A cookbook packed with recipes based on future food trends, including a guide on how-to grow mushrooms.
IKEA’s future living lab SPACE10 has made their first ever cookbook with a collection of recipes based on future food trends.
Titled Future Food Today, you can expect an explosion of the quirkiest flavours. Recipes include extreme ones like “bug burgers” and “microgreen popsicles”. Others like the “Dogless hotdogs” and “algae chips” are probably easier to, well, swallow.
Are you salivating yet?
Besides the out of the ordinary culinary delights, the book also includes simple guides to producing food locally and sustainably. It explains how to use alternative ingredients to counter the planet’s excessive dependence on meat. As well as delves in technology such as hydroponic farming to grow your own food.
Which leads us right to this guide on mushroom farming.
Then, mix the mycelium and your freshly brewed coffee grounds in the jar. (Cool the grounds first as the heat will destroy the mycelium.) Cover and store in a dark place. Keep the temperature at 20-25°C (68-77°F).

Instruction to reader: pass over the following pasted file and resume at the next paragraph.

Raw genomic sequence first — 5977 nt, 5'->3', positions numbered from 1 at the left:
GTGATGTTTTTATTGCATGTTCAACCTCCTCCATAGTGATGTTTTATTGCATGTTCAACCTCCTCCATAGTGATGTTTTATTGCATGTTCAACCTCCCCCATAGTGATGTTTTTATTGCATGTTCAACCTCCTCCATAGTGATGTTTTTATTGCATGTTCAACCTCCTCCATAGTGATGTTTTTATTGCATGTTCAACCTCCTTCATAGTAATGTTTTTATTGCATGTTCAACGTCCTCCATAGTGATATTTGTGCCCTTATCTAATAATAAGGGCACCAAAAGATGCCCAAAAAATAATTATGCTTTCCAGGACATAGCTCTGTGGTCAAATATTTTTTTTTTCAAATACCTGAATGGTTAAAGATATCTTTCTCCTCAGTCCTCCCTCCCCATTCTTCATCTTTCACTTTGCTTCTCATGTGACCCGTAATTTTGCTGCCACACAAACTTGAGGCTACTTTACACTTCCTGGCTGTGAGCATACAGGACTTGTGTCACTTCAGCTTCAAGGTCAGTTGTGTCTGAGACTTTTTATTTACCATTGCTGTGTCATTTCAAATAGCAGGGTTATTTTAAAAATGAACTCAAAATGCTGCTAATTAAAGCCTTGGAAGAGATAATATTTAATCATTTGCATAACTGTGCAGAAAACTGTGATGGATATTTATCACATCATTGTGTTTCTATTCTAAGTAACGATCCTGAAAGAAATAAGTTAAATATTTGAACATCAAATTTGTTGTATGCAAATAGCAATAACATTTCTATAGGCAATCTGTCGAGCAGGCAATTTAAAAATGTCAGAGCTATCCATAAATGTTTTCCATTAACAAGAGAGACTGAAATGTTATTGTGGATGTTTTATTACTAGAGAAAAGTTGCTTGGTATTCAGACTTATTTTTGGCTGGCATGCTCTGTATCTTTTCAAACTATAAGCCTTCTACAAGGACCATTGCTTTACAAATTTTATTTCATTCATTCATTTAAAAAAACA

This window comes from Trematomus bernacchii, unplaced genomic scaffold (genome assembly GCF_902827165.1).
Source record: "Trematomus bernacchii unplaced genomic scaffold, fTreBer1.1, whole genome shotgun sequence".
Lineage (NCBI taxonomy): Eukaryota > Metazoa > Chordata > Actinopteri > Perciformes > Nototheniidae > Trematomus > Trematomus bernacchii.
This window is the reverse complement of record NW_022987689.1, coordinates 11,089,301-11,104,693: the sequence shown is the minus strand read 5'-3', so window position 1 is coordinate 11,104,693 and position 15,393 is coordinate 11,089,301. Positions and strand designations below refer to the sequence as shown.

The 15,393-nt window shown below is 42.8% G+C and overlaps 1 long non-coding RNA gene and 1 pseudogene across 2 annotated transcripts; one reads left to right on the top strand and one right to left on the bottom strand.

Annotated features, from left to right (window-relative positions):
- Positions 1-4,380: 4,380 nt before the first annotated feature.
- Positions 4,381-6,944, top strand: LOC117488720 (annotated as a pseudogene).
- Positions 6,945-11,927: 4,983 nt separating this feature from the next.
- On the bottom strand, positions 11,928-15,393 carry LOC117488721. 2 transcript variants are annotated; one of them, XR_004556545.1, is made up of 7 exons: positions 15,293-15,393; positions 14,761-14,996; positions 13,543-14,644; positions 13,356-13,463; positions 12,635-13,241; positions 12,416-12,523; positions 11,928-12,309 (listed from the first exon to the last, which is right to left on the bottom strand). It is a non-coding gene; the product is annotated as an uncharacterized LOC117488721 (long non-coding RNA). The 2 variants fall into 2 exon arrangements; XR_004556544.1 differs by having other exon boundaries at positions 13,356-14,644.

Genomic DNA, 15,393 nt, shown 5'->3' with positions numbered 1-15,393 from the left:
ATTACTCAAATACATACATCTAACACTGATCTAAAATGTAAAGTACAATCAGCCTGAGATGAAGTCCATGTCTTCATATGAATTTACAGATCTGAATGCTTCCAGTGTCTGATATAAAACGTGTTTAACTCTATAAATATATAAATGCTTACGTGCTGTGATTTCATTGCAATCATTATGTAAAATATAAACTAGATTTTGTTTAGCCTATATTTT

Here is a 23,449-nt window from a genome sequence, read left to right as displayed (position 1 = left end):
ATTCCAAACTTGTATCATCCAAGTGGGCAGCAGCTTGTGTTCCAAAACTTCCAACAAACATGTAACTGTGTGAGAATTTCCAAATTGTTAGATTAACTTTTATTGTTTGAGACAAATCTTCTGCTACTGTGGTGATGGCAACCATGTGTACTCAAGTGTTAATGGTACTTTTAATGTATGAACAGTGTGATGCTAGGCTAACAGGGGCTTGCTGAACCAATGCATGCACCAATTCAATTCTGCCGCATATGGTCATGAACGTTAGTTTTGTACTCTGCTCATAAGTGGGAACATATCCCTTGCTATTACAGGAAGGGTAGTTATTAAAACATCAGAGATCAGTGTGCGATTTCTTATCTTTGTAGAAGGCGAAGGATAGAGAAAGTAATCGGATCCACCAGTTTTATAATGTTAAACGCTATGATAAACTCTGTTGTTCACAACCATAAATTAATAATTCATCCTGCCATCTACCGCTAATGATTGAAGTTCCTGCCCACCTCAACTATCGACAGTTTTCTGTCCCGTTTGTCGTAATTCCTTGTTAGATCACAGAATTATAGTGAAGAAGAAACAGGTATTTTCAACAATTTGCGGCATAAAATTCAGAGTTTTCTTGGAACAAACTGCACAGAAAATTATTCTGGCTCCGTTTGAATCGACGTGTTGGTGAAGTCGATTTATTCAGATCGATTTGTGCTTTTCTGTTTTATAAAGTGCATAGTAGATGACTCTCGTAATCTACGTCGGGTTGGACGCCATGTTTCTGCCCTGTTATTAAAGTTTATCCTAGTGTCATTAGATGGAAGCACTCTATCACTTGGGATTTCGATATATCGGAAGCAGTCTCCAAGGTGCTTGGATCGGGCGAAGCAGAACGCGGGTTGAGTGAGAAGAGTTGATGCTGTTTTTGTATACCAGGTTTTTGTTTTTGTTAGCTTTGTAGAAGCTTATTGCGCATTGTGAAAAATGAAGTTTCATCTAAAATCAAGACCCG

After 2-3 days, you’ll see the grounds completely covered with white mycelium. Then top up another 1-2 cm of spent coffee grounds. Again, set aside to let the mycelium spread.
Repeat the process above until you’ve got a whole jar full of coffee grounds. When the substrate is covered with white mycelium, that means all things are going great.
Now, set the jar in a humid and light place at about 20-25°C (68-77°F). Avoid direct sunlight.
After 10-14 days, the oyster mushrooms will pop up from the holes of the lid, forcing away the microporous tape.
When you see a cluster of oyster mushrooms and the heads appear horizontal, it’s harvest time!